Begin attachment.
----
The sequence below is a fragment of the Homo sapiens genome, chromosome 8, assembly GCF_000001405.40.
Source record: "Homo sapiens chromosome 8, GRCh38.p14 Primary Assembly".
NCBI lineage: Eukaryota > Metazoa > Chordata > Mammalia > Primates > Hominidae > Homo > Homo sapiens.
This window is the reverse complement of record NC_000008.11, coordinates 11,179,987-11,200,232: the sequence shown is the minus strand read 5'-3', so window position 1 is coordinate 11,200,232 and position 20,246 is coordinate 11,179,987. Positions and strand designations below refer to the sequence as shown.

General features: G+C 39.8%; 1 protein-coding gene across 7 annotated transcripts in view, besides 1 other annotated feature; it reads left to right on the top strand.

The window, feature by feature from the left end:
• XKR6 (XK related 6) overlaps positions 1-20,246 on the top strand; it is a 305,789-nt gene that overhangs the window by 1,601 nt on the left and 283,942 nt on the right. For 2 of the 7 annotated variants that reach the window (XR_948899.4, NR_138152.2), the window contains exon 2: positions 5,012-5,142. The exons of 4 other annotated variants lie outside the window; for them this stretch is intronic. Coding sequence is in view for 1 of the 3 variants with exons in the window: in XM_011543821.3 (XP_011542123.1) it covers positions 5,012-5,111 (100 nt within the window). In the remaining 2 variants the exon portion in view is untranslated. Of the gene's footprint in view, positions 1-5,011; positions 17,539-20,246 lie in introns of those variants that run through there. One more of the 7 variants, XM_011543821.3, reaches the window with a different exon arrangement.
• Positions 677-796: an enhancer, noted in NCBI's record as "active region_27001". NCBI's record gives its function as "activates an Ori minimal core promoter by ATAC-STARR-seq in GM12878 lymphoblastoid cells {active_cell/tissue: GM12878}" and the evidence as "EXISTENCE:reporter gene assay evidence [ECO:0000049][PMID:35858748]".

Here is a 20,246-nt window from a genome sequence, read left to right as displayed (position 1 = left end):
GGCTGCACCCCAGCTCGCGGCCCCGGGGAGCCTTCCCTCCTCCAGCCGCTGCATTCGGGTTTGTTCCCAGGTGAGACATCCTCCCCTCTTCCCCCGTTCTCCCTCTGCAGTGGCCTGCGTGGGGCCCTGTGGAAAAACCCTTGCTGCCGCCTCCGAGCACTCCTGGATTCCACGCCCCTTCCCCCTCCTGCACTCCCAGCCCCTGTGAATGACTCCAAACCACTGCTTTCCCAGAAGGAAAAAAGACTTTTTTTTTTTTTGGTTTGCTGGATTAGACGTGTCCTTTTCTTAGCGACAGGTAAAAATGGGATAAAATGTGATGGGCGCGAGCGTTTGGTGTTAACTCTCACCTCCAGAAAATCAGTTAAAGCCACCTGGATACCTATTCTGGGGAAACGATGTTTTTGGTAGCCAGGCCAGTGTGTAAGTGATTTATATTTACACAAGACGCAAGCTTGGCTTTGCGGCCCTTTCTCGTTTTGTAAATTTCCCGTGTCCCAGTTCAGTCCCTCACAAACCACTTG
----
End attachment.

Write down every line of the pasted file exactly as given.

The sequence below is a fragment of the Homo sapiens genome, chromosome 8, assembly GCF_000001405.40.
Source record: "Homo sapiens chromosome 8, GRCh38.p14 Primary Assembly".
NCBI lineage: Eukaryota > Metazoa > Chordata > Mammalia > Primates > Hominidae > Homo > Homo sapiens.
This window is the reverse complement of record NC_000008.11, coordinates 11,179,987-11,200,232: the sequence shown is the minus strand read 5'-3', so window position 1 is coordinate 11,200,232 and position 20,246 is coordinate 11,179,987. Positions and strand designations below refer to the sequence as shown.

General features: G+C 39.8%; 1 protein-coding gene across 7 annotated transcripts in view, besides 1 other annotated feature; it reads left to right on the top strand.

The window, feature by feature from the left end:
• XKR6 (XK related 6) overlaps positions 1-20,246 on the top strand; it is a 305,789-nt gene that overhangs the window by 1,601 nt on the left and 283,942 nt on the right. For 2 of the 7 annotated variants that reach the window (XR_948899.4, NR_138152.2), the window contains exon 2: positions 5,012-5,142. The exons of 4 other annotated variants lie outside the window; for them this stretch is intronic. Coding sequence is in view for 1 of the 3 variants with exons in the window: in XM_011543821.3 (XP_011542123.1) it covers positions 5,012-5,111 (100 nt within the window). In the remaining 2 variants the exon portion in view is untranslated. Of the gene's footprint in view, positions 1-5,011; positions 17,539-20,246 lie in introns of those variants that run through there. One more of the 7 variants, XM_011543821.3, reaches the window with a different exon arrangement.
• Positions 677-796: an enhancer, noted in NCBI's record as "active region_27001". NCBI's record gives its function as "activates an Ori minimal core promoter by ATAC-STARR-seq in GM12878 lymphoblastoid cells {active_cell/tissue: GM12878}" and the evidence as "EXISTENCE:reporter gene assay evidence [ECO:0000049][PMID:35858748]".

Here is a 20,246-nt window from a genome sequence, read left to right as displayed (position 1 = left end):
GGCTGCACCCCAGCTCGCGGCCCCGGGGAGCCTTCCCTCCTCCAGCCGCTGCATTCGGGTTTGTTCCCAGGTGAGACATCCTCCCCTCTTCCCCCGTTCTCCCTCTGCAGTGGCCTGCGTGGGGCCCTGTGGAAAAACCCTTGCTGCCGCCTCCGAGCACTCCTGGATTCCACGCCCCTTCCCCCTCCTGCACTCCCAGCCCCTGTGAATGACTCCAAACCACTGCTTTCCCAGAAGGAAAAAAGACTTTTTTTTTTTTTGGTTTGCTGGATTAGACGTGTCCTTTTCTTAGCGACAGGTAAAAATGGGATAAAATGTGATGGGCGCGAGCGTTTGGTGTTAACTCTCACCTCCAGAAAATCAGTTAAAGCCACCTGGATACCTATTCTGGGGAAACGATGTTTTTGGTAGCCAGGCCAGTGTGTAAGTGATTTATATTTACACAAGACGCAAGCTTGGCTTTGCGGCCCTTTCTCGTTTTGTAAATTTCCCGTGTCCCAGTTCAGTCCCTCACAAACCACTTG